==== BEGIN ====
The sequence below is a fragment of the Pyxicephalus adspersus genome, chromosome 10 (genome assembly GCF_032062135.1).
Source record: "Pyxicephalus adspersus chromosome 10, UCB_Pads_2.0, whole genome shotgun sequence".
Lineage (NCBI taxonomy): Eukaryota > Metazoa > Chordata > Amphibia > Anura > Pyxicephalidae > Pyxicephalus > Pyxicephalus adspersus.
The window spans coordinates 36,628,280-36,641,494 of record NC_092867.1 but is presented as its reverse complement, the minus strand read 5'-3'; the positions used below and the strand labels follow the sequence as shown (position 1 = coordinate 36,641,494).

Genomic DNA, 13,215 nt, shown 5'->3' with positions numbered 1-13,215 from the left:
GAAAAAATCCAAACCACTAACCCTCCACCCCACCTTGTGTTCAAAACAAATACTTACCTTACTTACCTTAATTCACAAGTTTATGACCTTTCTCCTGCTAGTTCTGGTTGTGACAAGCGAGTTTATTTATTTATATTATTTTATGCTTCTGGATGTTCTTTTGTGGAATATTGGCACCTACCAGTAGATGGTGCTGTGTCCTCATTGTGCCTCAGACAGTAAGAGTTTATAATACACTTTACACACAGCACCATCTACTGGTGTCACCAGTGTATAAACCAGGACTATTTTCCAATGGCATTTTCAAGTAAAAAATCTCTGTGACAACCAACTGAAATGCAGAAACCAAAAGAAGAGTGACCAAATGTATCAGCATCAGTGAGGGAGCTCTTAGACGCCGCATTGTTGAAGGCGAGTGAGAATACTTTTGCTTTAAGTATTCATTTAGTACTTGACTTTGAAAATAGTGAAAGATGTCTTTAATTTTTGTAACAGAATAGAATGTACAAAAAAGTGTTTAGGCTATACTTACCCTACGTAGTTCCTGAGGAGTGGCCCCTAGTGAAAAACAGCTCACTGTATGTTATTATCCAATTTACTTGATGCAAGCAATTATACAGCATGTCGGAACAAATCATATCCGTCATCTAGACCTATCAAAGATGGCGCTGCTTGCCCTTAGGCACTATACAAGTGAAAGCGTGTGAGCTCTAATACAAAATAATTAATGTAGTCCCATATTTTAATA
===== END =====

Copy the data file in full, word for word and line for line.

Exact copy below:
The sequence below is a fragment of the Pyxicephalus adspersus genome, chromosome 10 (genome assembly GCF_032062135.1).
Source record: "Pyxicephalus adspersus chromosome 10, UCB_Pads_2.0, whole genome shotgun sequence".
Lineage (NCBI taxonomy): Eukaryota > Metazoa > Chordata > Amphibia > Anura > Pyxicephalidae > Pyxicephalus > Pyxicephalus adspersus.
The window spans coordinates 36,628,280-36,641,494 of record NC_092867.1 but is presented as its reverse complement, the minus strand read 5'-3'; the positions used below and the strand labels follow the sequence as shown (position 1 = coordinate 36,641,494).

Genomic DNA, 13,215 nt, shown 5'->3' with positions numbered 1-13,215 from the left:
GAAAAAATCCAAACCACTAACCCTCCACCCCACCTTGTGTTCAAAACAAATACTTACCTTACTTACCTTAATTCACAAGTTTATGACCTTTCTCCTGCTAGTTCTGGTTGTGACAAGCGAGTTTATTTATTTATATTATTTTATGCTTCTGGATGTTCTTTTGTGGAATATTGGCACCTACCAGTAGATGGTGCTGTGTCCTCATTGTGCCTCAGACAGTAAGAGTTTATAATACACTTTACACACAGCACCATCTACTGGTGTCACCAGTGTATAAACCAGGACTATTTTCCAATGGCATTTTCAAGTAAAAAATCTCTGTGACAACCAACTGAAATGCAGAAACCAAAAGAAGAGTGACCAAATGTATCAGCATCAGTGAGGGAGCTCTTAGACGCCGCATTGTTGAAGGCGAGTGAGAATACTTTTGCTTTAAGTATTCATTTAGTACTTGACTTTGAAAATAGTGAAAGATGTCTTTAATTTTTGTAACAGAATAGAATGTACAAAAAAGTGTTTAGGCTATACTTACCCTACGTAGTTCCTGAGGAGTGGCCCCTAGTGAAAAACAGCTCACTGTATGTTATTATCCAATTTACTTGATGCAAGCAATTATACAGCATGTCGGAACAAATCATATCCGTCATCTAGACCTATCAAAGATGGCGCTGCTTGCCCTTAGGCACTATACAAGTGAAAGCGTGTGAGCTCTAATACAAAATAATTAATGTAGTCCCATATTTTAATA